During the Cold War, the struggle between the US and Russia after WW II, the two superpowers showered money and attention on Africa as they competed for the allegiance of its many newly independent nations. Now Russia is a shadow of what it once was, but China has emerged as a superpower with great economic potential. Today China is actively competing with the US and other Western powers for the allegiance and resources of Africa.
Trade between Africa and China, currently about $50 billion, is doubling each year. 700 Chinese companies are now active in Africa. A third of China’s oil comes from Africa, and without it China could not sustain its tremendous growth. But how is Africa making out in the deal? It is said that China enables African dictators to remain in power, fails to provide technical training, gives back little in economic aid, and many of the herbal remedies China is exporting to the continent are worthless.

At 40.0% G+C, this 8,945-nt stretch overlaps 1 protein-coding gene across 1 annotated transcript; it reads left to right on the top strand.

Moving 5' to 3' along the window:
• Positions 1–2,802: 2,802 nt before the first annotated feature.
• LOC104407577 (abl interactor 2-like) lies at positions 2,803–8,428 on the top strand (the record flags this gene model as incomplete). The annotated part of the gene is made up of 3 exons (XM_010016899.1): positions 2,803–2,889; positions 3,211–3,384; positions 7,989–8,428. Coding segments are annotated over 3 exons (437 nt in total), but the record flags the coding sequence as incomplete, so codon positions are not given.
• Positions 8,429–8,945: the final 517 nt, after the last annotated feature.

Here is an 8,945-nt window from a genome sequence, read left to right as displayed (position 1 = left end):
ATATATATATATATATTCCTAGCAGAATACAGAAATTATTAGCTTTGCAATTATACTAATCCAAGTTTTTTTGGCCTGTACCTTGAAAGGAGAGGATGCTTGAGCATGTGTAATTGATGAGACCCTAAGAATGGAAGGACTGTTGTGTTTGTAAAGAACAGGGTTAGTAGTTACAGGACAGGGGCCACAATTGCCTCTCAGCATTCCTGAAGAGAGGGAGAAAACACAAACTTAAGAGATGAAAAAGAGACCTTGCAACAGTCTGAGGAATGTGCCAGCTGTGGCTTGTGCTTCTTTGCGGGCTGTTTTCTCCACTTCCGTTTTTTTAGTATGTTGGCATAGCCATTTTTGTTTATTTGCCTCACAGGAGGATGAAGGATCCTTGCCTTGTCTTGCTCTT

China says that it has a policy of “non-intervention” and doesn’t look at the human rights records of those it deals with. Though Western countries do likewise this does not make it right. China , however, also insists that if it had listened to the West’s human rights concerns in governing its own people, it would not have been able to lift 400 million Chinese out of poverty in recent decades.
As for the lag in technical training and the granting of aid, China complains that it is new to the game of overseas trade and development and that it is doing its best in these areas. As for the quality of exported Chinese herbal remedies, note that the world of medicine is going through a transitional period in which Western medicine and traditional African, Asian and Native American remedies are being compared, contrasted and re-evaluated with an eye to forming new, more effective combinations. In the past competition between the US and Russia reaped dividends on the continent, only time will tell if the rivalry today between China and the West for African influence will eventually have the same effect.
( by Dr. Arthur Lewin from his book Africa Is Not A Country: It’s A Continent )
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